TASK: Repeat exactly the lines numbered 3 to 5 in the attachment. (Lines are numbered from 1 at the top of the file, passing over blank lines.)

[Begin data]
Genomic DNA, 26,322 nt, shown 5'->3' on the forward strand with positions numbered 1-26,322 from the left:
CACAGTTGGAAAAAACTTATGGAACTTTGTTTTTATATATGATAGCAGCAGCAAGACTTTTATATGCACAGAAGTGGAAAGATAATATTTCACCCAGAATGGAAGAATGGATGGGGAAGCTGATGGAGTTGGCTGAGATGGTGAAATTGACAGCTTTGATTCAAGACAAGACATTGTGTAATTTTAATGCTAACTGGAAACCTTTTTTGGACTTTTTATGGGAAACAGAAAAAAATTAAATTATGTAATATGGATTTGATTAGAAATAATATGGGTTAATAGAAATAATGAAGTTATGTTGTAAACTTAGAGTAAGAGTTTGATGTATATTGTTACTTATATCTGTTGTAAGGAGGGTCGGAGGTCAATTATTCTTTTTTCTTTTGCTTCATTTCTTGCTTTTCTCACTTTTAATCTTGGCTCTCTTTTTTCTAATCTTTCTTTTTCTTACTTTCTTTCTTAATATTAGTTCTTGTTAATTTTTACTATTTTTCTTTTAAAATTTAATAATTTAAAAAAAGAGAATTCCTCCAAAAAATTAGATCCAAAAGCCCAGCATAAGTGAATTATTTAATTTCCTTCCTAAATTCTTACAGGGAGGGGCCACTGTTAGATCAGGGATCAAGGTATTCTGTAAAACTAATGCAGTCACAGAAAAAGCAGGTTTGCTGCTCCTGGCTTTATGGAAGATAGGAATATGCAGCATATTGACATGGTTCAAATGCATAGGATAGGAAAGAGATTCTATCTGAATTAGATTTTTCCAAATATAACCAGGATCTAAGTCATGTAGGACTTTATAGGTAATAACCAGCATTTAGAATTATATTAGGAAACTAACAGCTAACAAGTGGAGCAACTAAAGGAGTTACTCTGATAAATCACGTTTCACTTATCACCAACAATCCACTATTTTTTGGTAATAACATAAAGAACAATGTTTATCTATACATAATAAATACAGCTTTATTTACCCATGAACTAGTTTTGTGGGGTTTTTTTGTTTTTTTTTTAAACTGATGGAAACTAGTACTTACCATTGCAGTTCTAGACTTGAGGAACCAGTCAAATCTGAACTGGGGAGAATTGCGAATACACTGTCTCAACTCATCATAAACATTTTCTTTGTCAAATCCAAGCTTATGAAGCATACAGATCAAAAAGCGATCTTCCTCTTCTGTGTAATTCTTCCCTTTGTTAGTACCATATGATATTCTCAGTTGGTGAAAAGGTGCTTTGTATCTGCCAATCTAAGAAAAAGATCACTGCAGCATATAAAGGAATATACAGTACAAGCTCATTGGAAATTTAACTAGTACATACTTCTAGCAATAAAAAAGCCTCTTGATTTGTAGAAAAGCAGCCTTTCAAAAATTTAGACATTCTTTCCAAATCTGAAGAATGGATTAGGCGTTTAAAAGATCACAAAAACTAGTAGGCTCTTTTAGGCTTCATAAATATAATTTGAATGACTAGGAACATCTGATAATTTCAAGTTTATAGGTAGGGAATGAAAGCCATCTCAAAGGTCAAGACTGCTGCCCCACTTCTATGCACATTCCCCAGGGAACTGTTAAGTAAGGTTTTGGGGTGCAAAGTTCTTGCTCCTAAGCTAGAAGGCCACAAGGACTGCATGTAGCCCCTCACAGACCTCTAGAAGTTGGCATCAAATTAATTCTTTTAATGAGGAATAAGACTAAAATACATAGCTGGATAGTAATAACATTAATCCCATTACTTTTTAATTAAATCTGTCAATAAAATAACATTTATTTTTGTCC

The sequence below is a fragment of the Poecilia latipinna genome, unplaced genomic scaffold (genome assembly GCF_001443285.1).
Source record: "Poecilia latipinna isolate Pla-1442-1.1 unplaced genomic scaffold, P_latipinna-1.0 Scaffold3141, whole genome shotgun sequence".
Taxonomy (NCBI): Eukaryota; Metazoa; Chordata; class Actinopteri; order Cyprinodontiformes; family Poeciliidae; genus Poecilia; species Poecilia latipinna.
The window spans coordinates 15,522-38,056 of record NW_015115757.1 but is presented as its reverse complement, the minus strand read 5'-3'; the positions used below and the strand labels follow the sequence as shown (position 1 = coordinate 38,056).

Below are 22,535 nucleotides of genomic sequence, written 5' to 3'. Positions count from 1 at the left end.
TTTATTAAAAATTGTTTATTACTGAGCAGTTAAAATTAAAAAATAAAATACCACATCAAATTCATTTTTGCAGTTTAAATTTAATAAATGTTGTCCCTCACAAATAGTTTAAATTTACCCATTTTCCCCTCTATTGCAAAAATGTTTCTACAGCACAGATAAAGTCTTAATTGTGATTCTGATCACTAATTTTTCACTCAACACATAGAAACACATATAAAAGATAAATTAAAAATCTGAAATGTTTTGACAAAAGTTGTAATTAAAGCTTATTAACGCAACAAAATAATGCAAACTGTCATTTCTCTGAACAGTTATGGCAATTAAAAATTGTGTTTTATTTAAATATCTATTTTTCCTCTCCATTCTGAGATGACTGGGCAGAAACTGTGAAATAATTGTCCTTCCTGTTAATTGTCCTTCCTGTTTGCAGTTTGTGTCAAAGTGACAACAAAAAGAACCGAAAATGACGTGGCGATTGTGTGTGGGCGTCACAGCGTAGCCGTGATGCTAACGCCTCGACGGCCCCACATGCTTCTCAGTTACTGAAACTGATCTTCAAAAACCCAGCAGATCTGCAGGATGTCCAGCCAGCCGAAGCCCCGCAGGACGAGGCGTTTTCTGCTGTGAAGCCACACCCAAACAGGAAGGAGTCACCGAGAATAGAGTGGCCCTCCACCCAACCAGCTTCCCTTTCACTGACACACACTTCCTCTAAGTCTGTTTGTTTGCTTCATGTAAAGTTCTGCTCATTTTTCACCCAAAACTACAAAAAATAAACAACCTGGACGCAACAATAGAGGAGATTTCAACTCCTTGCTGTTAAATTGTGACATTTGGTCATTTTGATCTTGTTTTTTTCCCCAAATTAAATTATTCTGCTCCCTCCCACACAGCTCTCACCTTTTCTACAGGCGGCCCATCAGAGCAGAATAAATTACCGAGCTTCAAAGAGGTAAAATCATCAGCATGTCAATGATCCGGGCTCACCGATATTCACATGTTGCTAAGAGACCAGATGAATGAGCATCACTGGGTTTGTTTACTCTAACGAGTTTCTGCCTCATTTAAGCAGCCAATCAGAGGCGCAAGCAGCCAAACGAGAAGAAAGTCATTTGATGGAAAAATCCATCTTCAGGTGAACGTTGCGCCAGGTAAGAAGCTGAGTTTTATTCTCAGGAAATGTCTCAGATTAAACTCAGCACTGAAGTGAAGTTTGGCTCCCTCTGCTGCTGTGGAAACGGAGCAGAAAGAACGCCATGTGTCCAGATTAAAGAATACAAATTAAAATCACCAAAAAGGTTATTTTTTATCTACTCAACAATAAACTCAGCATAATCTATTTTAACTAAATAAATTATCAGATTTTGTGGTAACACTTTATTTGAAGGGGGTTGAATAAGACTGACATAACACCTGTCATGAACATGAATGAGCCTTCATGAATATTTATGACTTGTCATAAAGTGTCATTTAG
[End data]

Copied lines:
The sequence below is a fragment of the Poecilia latipinna genome, unplaced genomic scaffold (genome assembly GCF_001443285.1).
Source record: "Poecilia latipinna isolate Pla-1442-1.1 unplaced genomic scaffold, P_latipinna-1.0 Scaffold3141, whole genome shotgun sequence".
Taxonomy (NCBI): Eukaryota; Metazoa; Chordata; class Actinopteri; order Cyprinodontiformes; family Poeciliidae; genus Poecilia; species Poecilia latipinna.